The sand in the shade is cold, but he doesn’t care. The more vines and branches he piles up the hotter he gets. Usually he sees lizards and little birds and ghost crabs, but today he is like a bulldozer scaring everything away. Every time the pile gets big, he drags it back to his den to put it with the others and make one big pile. He can’t make a fire and burn everything down, but he pretends anyway that he is going to have a big bonfire in his den. Maybe he will even rip through the top of the bush covering his den to make a smoke hole like in a teepee.

The closer his tunnel gets to the beach, the steeper the dunes get until he is on top of the last one and all of the bushes are behind him. In front lies the wide-open beach. The sand here is warmer from the sun, and he digs his toes down into it until his feet are covered. Then he does a somersault down the dune. Sand gets in his hair. He shakes it off like a dog. He climbs back up the dune and does it again. The next time he rolls down sideways. Then he lies down and crawls up the dune using only his arms like an army soldier.
He stands up on the dune as if he’s been working all afternoon to conquer it. The ocean is rough today with waves that peak like little snow-topped mountains. The sun makes the foam and bubbles sparkle. The waves tumble up the wet sand.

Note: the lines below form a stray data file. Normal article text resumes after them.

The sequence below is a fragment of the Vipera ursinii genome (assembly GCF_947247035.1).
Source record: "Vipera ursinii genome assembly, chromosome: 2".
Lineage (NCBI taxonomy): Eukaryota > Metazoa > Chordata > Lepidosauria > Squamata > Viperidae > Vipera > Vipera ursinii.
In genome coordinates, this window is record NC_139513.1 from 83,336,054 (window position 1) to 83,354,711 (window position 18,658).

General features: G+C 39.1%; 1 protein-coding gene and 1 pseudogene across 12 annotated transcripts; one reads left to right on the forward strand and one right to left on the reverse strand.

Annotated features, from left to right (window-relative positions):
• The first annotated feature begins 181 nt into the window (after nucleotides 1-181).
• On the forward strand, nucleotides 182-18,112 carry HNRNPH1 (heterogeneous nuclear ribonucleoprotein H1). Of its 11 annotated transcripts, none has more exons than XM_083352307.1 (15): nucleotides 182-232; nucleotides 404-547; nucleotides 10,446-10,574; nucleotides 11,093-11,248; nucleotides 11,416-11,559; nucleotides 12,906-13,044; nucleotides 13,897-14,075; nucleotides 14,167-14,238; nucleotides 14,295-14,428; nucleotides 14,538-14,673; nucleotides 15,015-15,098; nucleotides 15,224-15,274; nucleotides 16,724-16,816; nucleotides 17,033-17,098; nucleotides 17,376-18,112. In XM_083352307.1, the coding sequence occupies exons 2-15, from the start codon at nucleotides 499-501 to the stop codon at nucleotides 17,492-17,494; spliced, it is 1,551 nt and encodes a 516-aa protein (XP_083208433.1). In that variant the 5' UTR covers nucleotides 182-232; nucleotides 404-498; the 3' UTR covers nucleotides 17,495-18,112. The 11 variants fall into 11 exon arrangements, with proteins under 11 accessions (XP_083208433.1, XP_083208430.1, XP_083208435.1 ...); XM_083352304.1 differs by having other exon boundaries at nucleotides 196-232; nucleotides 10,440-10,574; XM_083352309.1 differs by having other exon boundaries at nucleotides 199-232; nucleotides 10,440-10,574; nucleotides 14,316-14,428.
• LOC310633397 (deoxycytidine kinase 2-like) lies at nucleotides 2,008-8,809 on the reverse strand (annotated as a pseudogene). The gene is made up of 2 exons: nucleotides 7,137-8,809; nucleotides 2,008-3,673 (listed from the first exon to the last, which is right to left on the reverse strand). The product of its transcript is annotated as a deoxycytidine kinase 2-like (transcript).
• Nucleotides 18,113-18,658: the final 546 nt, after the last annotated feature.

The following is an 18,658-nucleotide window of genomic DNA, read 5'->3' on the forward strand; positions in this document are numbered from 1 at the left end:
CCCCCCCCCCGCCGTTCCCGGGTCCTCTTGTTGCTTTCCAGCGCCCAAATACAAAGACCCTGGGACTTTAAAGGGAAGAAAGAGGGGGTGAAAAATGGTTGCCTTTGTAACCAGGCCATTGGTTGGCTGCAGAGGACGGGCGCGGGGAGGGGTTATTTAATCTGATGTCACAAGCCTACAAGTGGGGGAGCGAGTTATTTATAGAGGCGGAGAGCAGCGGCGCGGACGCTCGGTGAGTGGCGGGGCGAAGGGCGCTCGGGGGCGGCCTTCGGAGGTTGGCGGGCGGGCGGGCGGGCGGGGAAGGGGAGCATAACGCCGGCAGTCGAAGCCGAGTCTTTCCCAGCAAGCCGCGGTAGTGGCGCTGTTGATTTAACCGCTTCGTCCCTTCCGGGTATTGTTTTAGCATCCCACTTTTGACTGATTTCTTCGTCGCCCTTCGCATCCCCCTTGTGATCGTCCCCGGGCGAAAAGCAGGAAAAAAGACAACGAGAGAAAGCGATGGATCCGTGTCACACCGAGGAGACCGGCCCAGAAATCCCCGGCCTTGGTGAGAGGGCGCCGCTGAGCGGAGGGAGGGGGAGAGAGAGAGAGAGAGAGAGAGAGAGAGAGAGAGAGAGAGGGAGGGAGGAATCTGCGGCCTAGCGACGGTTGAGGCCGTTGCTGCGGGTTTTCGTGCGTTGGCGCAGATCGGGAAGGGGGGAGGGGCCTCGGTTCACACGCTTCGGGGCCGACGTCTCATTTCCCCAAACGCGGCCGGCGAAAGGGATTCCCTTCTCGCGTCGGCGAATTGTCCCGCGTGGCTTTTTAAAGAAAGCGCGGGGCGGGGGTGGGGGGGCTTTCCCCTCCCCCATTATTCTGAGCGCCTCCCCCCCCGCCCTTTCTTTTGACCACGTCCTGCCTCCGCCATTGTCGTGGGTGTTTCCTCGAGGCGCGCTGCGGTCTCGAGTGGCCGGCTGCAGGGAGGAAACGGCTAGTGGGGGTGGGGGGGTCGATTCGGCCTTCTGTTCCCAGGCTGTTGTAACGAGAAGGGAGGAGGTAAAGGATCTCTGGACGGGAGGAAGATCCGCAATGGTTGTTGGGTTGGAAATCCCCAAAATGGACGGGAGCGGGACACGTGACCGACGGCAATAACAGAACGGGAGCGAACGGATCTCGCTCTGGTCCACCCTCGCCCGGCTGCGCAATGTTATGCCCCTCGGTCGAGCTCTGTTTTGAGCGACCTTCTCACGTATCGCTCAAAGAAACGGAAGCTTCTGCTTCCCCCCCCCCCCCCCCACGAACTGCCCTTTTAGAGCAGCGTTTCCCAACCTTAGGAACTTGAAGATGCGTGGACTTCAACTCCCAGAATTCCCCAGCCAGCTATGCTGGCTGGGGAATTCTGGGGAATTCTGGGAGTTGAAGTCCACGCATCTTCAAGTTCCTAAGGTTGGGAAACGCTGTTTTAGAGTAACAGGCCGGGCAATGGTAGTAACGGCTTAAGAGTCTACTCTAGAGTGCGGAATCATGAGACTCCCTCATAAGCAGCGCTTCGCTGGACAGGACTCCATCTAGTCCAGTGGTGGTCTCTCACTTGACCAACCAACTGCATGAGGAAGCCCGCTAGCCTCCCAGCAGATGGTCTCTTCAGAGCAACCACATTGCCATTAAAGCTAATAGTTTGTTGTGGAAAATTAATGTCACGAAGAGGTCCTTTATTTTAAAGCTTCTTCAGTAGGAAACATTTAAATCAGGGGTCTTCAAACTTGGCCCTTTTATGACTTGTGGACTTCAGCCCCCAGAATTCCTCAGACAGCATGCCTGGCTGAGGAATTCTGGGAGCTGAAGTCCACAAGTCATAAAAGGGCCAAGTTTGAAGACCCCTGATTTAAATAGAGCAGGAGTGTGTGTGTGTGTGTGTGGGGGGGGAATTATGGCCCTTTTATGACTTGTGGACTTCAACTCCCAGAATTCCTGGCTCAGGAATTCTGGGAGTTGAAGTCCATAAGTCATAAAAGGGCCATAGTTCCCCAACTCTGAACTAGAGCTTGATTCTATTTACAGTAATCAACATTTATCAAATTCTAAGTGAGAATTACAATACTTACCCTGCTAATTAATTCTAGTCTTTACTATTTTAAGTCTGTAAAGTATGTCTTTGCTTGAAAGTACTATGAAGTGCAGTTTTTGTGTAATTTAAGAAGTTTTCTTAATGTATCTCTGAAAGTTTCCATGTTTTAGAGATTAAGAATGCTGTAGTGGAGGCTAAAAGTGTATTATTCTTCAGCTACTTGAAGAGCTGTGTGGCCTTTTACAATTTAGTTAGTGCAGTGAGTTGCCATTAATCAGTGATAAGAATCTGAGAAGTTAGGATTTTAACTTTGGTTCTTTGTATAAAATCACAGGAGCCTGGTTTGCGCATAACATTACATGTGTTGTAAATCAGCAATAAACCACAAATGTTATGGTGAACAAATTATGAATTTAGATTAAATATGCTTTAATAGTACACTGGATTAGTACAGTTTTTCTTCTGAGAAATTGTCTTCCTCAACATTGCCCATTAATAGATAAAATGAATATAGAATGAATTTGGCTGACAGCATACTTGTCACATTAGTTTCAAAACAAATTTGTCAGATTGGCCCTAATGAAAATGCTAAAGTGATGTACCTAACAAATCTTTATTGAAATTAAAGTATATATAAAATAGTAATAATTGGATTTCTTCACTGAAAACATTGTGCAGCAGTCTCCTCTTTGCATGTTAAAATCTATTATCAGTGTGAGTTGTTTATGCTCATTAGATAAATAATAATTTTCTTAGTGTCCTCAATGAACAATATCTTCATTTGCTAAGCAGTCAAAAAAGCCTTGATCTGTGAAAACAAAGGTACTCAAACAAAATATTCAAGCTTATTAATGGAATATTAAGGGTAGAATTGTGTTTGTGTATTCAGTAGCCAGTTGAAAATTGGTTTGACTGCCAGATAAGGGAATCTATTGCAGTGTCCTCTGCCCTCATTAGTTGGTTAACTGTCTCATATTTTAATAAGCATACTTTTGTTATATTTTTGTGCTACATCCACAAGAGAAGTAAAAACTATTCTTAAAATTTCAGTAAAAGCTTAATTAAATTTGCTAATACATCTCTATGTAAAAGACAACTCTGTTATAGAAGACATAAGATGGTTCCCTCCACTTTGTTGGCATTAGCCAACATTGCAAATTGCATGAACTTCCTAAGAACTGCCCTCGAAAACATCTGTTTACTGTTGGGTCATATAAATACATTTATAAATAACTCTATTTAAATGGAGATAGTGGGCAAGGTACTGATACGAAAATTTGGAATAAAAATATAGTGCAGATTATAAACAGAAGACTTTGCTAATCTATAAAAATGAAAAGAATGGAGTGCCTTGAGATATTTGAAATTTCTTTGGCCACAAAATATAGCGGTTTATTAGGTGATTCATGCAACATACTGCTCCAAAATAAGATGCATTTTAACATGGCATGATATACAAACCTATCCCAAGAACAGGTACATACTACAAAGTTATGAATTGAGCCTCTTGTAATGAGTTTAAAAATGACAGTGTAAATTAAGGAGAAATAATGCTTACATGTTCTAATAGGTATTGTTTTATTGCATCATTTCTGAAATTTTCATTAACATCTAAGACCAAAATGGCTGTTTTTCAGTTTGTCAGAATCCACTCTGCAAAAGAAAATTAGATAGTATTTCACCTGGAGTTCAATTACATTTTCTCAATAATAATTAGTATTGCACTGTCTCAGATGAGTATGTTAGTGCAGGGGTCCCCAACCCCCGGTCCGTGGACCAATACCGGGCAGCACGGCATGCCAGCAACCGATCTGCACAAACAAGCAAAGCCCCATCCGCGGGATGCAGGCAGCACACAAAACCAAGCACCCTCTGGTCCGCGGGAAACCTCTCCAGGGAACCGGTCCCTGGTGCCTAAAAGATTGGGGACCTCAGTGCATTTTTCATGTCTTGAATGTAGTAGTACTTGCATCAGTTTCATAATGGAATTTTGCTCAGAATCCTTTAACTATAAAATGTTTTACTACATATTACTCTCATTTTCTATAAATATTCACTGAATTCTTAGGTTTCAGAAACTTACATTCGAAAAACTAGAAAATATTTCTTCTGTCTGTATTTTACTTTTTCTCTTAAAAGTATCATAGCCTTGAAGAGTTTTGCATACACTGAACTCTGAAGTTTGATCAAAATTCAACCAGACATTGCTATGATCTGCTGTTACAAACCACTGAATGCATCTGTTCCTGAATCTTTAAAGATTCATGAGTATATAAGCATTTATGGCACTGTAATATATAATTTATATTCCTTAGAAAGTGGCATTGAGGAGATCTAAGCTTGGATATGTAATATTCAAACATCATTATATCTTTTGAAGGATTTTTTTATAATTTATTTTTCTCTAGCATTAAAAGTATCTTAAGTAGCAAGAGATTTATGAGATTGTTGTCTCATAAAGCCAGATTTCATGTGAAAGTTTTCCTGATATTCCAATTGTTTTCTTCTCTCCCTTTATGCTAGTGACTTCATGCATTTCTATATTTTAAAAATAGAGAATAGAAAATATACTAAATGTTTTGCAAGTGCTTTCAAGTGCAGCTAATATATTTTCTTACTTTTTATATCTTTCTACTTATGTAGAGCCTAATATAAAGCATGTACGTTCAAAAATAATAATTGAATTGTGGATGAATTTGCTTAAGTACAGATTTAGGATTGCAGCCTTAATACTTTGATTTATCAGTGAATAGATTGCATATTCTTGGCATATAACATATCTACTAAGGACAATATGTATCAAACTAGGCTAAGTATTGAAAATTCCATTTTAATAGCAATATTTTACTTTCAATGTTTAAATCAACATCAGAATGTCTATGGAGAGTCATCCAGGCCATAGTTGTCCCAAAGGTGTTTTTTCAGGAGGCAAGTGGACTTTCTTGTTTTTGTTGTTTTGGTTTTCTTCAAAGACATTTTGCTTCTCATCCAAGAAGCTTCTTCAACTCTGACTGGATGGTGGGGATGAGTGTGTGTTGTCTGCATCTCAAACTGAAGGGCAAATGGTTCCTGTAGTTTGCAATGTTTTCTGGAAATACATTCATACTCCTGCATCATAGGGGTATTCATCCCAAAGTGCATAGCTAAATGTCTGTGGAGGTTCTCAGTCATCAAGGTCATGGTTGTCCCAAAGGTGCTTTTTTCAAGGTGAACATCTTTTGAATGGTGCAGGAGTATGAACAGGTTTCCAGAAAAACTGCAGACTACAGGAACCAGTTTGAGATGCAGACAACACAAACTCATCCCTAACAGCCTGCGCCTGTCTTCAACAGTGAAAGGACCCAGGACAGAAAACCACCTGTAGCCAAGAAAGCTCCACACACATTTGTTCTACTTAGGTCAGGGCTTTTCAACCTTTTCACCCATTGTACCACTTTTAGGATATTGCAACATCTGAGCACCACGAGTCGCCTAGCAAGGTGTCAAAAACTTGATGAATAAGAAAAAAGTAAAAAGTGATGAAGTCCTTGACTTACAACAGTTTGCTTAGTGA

Something big and dark is rolling in with the surf. Something that looks like a torpedo. Something exciting.

He runs to the water. It’s a shark. A big shark. He knows it’s dead because its eyes are dull and gray like metal. He doesn’t know if animals go to heaven, but if this shark had a soul it is gone. He takes his socks off his hands and drops them on the beach. He rolls up his pants and tiptoes closer to the shark that has come to a stop. The shallow water swirls around its big body. The water is cold, and even though the shark is dead it is still scary. Its body is big and heavy, longer than Walter is tall. It is thick. Its eyes are small for such a big body. “All brawn, no brains,” Evangeline would say, like she tells him when bigger kids pick on him at school.